High-Speed Asynchronous USB 2.0, (32bit/384kHz)
Balanced 4.4mm
Single-Ended S-Balanced 3.5mm
2.0V/400 mW @ 16 Ohm
Lithium-polymer 2200mAh
Charging via USB-C, BC V1.2 compliant up to 1000mA charging current <2W idle, 4W max

Digital Inputs:
Headphone Outputs:
Power Output: Battery:
Power System: Power (max):
 Dimensions:
102(l) x 70(w) x 14(h) mm Weight: 125g (0.28 lbs)


   ifi-audio.com/products/hip-dac media.ifi-audio.com/portfolio/hip-dac
















Greetings!

Today we're checking out the Link from xDuoo, a type-C USB amp/dac intended for use with mobile devices and PCs

As the number of phones with headphone jacks decrease, the options to replace it increase. Dongles are an unfortunate way of life for many consumers in this harsh, modern climate, but we'll get by. Products like the Link help ease the pain. However, in the past easing pain was not necessarily something xDuoo did for me.

Don't get me wrong, things started off great with the the X3 and it's wonky button layout that worked wonderfully for my left-handed self. The limited time I spent with a friend's X2 showed it to be a pretty darn capable little player too. Then came along the Nano D3 which ruined a perfectly good relationship. Sluggish software and a cheap housing (metal or not, it flexed harder than a small, shivering mongrel trying to prove he's a big, bad dog) mixed with sub-par sound, all topped off with a firmware update that killed the screen. Nope, the D3 was a piece of dung patty. Then came the “portable turntable” X10TII. Neat product, pointless existence. Anything it did a DAP could do just as well, but with more functionality and in some cases, within a more compact shell. I passed my review sample onto someone else for coverage since I couldn't be bothered to waste any more time with it. The Link on the other hand has proven to be a wonderful addition to Xduoo's lineup.

P1050770.JPG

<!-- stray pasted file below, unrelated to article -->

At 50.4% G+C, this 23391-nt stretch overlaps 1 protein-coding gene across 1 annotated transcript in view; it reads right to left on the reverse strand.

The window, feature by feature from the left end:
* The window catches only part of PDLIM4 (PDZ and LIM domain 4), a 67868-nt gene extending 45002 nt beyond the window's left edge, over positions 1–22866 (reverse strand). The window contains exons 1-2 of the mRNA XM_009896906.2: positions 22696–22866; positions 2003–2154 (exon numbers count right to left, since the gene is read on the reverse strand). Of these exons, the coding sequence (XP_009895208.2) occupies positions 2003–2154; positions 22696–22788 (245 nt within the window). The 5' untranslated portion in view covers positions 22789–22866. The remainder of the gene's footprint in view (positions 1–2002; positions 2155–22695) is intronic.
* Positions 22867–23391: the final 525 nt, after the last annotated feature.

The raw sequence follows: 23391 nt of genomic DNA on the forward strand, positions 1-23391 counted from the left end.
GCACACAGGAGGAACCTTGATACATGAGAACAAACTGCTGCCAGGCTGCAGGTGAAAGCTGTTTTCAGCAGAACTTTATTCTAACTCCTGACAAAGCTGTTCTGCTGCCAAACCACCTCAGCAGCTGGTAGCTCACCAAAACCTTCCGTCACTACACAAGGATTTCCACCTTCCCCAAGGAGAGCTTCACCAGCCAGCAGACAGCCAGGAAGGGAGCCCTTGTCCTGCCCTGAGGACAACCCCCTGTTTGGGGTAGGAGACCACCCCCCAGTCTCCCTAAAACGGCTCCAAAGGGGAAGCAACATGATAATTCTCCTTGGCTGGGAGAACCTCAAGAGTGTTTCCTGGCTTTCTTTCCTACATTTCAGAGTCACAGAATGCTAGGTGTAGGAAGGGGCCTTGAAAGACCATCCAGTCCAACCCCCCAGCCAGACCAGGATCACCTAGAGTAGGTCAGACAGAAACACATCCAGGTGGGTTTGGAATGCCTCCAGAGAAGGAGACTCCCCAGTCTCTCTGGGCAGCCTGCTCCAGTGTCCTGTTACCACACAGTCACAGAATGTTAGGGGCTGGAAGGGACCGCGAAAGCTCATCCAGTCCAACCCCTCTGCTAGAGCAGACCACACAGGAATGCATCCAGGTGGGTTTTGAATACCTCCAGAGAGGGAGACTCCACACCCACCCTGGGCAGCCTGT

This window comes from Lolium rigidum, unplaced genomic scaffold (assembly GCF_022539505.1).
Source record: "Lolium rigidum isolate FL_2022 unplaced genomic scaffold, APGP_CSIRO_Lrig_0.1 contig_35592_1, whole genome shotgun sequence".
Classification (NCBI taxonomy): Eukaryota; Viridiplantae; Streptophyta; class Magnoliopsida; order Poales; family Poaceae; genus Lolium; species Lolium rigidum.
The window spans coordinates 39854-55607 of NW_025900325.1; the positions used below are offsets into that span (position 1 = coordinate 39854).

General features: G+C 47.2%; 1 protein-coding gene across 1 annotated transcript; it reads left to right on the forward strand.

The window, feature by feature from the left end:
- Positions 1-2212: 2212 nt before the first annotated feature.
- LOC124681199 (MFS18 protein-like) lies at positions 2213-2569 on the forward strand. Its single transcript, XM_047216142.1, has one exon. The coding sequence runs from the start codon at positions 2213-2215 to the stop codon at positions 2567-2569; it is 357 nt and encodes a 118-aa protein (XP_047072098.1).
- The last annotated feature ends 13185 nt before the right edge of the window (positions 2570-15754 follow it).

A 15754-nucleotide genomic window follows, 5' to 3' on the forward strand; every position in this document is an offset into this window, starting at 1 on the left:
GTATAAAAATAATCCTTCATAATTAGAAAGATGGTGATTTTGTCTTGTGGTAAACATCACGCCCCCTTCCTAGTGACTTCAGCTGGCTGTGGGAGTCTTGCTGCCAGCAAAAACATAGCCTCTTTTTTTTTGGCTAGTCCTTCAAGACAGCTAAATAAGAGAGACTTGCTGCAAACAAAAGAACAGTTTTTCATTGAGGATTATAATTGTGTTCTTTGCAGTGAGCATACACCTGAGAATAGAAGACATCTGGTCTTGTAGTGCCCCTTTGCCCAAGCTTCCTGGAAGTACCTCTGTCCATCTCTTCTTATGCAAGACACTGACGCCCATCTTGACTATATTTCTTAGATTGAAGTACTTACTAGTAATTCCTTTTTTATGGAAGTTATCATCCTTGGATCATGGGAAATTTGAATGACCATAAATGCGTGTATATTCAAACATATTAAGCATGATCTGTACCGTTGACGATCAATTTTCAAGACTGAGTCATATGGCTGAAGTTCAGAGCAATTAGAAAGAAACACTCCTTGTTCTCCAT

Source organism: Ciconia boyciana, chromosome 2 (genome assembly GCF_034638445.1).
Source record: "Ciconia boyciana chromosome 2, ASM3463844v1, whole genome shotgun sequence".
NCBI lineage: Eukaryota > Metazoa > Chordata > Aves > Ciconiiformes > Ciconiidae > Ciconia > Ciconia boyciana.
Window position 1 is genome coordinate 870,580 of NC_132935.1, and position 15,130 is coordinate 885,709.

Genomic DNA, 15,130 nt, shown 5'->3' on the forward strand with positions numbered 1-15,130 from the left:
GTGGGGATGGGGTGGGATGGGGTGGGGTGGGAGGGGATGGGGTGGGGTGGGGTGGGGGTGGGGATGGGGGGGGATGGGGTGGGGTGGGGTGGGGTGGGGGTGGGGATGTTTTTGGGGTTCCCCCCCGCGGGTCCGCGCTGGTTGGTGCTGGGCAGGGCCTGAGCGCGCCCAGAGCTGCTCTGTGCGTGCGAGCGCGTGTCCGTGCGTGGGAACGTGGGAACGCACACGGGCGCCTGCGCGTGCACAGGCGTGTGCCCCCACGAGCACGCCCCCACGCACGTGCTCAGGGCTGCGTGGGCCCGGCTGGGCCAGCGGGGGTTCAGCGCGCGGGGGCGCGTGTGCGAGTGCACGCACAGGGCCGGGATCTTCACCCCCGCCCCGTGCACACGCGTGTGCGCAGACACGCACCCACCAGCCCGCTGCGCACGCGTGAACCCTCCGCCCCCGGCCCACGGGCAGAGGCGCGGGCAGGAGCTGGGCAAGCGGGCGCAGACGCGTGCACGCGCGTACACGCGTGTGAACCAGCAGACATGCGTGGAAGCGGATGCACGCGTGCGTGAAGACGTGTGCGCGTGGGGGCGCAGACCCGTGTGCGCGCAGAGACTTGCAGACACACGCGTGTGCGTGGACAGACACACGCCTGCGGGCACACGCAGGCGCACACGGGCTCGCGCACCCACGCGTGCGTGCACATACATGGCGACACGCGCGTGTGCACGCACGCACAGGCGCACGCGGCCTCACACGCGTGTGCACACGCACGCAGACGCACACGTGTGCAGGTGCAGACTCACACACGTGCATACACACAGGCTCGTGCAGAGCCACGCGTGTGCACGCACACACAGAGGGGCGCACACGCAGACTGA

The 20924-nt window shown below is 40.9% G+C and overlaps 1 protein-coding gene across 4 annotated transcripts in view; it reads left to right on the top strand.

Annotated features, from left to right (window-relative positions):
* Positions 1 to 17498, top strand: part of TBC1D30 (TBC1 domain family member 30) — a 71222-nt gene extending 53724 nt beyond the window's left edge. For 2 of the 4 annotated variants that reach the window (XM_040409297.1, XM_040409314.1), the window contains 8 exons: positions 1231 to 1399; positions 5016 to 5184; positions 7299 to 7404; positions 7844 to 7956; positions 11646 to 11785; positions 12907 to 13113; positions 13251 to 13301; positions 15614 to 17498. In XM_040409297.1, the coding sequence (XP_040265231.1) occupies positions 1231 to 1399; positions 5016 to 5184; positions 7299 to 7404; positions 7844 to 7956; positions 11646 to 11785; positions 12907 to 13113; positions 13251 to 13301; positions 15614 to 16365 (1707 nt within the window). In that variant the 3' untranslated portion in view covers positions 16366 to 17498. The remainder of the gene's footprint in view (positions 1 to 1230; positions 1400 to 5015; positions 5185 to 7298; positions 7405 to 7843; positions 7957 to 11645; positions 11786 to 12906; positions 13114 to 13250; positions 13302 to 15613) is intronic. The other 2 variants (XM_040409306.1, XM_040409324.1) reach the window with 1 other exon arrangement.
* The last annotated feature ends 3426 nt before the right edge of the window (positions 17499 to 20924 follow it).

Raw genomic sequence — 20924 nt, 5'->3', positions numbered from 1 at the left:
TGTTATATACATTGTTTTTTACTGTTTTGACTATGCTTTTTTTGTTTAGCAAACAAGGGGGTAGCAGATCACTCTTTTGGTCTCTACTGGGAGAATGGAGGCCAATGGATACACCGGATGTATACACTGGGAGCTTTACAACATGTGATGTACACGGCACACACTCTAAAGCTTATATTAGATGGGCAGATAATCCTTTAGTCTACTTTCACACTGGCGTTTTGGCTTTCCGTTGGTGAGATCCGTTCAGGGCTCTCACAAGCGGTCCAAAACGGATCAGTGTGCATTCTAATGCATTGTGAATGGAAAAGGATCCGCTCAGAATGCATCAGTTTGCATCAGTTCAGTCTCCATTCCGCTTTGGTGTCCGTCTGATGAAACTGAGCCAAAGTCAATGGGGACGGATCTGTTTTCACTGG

Packaging Any positive experience starts with a good first impression; the packaging! The Link arrives in a fairly unique box, highly elongated with a vibrant orange and pale, matte black colour scheme. On the front you find the xDuoo logo and model info, while out back are some retail-ready stickers and contact information for the brand. Tugging on the ribbon protruding out the top of the box, a inner tray slides out revealing a tri-folded product information card and the Link nestled in a glued down, cardboard-coated foam insert. And that's it. No other extras or accessories.

Build Tipping over the tray, the Link falls out of the insert and into your hand where you find it is very well constructed. On the usb-C end you find a single piece of neatly formed, black painted aluminum wrapped around a chunky piece of plastic that houses the Type-C port and cable entry. The orange cable is extremely thick with a dense rubber sheath. It doesn't bend easily. Good because there isn't any strain relief. On the control side of things you have another chunky plastic section wrapped around the cable. The rest of the body is aluminum composed of two pieces, clamped together with a prominent but uniform seam.

On the face of the Link is a bright orange metal button that handles play and pause functions, while a metal rocker switch handles volume control. These buttons feel fantastic and give off a very notable 'click' when pressed. They are the sort of buttons you find yourself pressing absentmindedly because the visceral feedback is so addictive. This also means they're easy to find and I never had any problems with mispresses, even when I wasn't looking at the device. Everything has a very distinct feel to it. A pin hole can also be found above (or below?) the rocker switch within which you find a bright orange LED that lights up when the Link is being powered. Last but not least is the 3.5mm port tucked into the end cap. While fairly long at around 6”, the Link remains reasonably light (13g) and since it's also not very thick, isn't all that intrusive when plugged into your phone, DAC, or laptop.